tl;dnr interests: Old English Literature, Early Medieval Media, Digital Humanities theory & praxis
Martin Foys is a Professor of English at the University of Wisconsin-Madison. He was previously a Senior Lecturer in pre-1300 English at King’s College London, and has held posts at Drew University, Hood College and Florida State University. From 2012-2107, Martin served as the Executive Director of the International Society of Anglo-Saxonists (ISAS).
The core of my research concerns pre- and post-Conquest England, with special attention to the intersection of literature and other visual, material, technological and media modes of cultural expression – e.g. maps, tapestries and sculpture, and, most recently, more ephemeral and abstracted aspects of Anglo-Saxon expressive production – auditory culture, technological alteration of bodies, transliteracies and ecologies of media forms, and the process of temporal decay or obsolescence. There’s also a lot of digital humanities theory and praxis in the mix. Recent scholarship includes work on widows, witchcraft and medieval real estate deals (2018), editing a digital cohort of early medieval maps for the British Library (2018), overseeing an ongoing digital collection of Old English Poetry facsimiles (2018), medieval media, human bodies and digital technology (2017), discovering three Anglo-Carolingian texts previously unknown in pre-Conquest England (2017), a bilingual edition (Latin and Old English) of an early medieval treatise on bells (2017) media archaeology and manuscript studies (2015), a sensual philology for Anglo-Saxon England (2014), “Media” for the Wiley-Blackwell Handbook of Anglo-Saxon Studies (2012), as well as co-editing a volume of articles on “Becoming Media” for the journal postmedieval (2012), for which submissions were also vetted through an experimental on-line crowd review.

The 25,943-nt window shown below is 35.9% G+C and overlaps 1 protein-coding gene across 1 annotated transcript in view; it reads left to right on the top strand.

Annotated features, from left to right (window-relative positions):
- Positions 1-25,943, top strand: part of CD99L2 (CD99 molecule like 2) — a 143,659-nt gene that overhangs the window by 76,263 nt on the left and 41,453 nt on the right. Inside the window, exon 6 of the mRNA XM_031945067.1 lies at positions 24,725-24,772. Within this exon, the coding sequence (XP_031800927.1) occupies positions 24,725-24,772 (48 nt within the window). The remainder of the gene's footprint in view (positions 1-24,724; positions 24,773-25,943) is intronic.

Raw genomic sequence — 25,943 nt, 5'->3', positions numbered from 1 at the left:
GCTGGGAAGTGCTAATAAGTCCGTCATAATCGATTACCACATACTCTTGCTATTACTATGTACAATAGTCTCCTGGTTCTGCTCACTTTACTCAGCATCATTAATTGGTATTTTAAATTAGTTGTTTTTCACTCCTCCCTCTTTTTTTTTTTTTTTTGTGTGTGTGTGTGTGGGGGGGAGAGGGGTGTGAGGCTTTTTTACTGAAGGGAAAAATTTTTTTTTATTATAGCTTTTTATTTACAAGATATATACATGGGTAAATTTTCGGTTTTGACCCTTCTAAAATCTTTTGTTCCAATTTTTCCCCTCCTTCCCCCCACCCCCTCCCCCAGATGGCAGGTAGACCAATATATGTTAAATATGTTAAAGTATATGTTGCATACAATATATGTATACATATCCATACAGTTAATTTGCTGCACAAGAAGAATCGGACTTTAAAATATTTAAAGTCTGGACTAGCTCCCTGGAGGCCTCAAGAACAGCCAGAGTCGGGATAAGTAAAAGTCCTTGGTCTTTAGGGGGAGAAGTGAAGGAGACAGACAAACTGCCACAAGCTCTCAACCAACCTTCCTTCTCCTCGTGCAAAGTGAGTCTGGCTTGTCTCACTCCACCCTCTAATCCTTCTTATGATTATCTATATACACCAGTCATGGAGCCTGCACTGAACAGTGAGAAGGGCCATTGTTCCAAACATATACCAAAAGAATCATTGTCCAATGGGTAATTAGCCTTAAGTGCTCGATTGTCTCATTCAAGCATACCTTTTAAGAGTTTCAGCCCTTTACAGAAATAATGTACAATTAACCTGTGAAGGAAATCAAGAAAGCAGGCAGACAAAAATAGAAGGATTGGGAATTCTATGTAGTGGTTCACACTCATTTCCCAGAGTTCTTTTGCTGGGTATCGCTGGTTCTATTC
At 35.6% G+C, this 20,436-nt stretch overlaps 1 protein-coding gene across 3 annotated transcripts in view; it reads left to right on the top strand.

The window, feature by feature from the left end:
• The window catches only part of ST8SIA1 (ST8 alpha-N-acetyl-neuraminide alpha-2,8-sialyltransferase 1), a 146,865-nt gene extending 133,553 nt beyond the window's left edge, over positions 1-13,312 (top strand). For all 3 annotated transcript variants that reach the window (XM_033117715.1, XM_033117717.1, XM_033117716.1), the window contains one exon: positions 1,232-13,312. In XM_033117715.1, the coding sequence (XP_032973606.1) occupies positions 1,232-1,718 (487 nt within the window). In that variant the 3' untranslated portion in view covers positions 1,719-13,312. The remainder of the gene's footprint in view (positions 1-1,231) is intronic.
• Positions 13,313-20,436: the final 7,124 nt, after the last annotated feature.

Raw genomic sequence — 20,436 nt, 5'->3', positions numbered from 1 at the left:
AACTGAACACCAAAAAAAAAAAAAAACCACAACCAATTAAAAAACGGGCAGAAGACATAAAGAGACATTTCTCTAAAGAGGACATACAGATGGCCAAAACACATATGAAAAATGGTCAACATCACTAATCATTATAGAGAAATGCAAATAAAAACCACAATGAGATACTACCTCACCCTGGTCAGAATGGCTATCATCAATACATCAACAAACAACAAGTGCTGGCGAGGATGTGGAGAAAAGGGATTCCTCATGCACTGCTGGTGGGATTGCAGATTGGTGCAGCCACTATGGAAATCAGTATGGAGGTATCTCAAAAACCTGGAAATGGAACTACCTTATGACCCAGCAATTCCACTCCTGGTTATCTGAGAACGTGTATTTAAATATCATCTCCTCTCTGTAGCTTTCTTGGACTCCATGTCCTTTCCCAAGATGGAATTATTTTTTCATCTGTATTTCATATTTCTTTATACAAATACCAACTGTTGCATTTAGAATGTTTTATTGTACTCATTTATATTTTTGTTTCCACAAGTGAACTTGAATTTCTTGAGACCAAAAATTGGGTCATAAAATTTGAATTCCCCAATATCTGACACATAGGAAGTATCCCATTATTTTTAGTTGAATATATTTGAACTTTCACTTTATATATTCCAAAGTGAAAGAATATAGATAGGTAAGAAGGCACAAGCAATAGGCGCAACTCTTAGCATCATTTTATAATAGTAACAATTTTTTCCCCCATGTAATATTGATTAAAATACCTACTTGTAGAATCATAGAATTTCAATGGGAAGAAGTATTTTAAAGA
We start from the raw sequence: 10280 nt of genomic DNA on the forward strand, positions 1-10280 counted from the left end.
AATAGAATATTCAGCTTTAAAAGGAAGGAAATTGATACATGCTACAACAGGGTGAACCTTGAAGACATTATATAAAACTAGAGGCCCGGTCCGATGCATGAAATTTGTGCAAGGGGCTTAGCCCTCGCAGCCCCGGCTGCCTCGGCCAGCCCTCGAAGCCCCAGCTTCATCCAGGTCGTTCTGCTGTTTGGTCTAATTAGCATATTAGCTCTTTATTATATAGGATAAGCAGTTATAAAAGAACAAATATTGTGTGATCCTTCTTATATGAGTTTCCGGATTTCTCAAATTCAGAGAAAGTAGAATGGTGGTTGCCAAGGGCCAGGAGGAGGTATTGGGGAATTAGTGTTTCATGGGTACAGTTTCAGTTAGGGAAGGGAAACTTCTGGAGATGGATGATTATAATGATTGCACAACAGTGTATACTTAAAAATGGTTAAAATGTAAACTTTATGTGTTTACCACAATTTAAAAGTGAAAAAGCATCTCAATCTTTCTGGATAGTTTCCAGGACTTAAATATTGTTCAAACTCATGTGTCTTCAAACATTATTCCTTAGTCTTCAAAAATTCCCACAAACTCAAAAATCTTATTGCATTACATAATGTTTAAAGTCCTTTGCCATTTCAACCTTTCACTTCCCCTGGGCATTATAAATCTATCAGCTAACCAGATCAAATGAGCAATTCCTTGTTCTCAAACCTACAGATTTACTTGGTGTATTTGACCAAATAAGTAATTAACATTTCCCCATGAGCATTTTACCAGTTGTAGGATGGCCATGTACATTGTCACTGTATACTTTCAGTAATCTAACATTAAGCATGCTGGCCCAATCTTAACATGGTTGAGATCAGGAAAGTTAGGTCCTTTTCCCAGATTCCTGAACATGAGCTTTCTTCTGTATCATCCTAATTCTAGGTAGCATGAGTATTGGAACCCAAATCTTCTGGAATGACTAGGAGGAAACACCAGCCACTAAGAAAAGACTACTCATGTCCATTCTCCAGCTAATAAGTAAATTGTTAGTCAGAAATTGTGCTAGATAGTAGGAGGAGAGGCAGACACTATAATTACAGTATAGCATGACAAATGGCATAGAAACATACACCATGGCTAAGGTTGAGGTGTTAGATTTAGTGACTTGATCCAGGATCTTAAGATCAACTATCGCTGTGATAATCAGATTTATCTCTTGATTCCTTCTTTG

Major publications include the Bayeux Tapestry Digital Edition (2003 & 2013), Virtually Anglo-Saxon: Old Media, New Media, and Early Medieval Studies in the Late Age of Print (2007), and Bayeux Tapestry: New Interpretations (2009). I also co-direct the DM Project, a digital resource for the open annotation of medieval images and texts that is based at the Schoenberg Institute for Manuscript Studies (SIMS) and the UW-Madison Center for the History of Print and Digital Culture (CHPDC), and which has been funded by a multi-year grant from the National Endowment for the Humanities, with earlier support from Andrew W. Mellon Foundation, and currently by a generous UW2020 grant from the University of Wisconsin-Madison. DM 1.0 was released in April 2018, along with several open access scholarly publications for early medieval digital material under my direction, and DM 2.0 is currently in development. See the digitalmappa.org site for details.
I also love to teach. Current courses include ones on Beowulf, Tolkien and the birth of modern fantasy, on medieval wonder, race, monster and worldmaking, on really Old English, and on the nature of medieval media, and on new media literatures.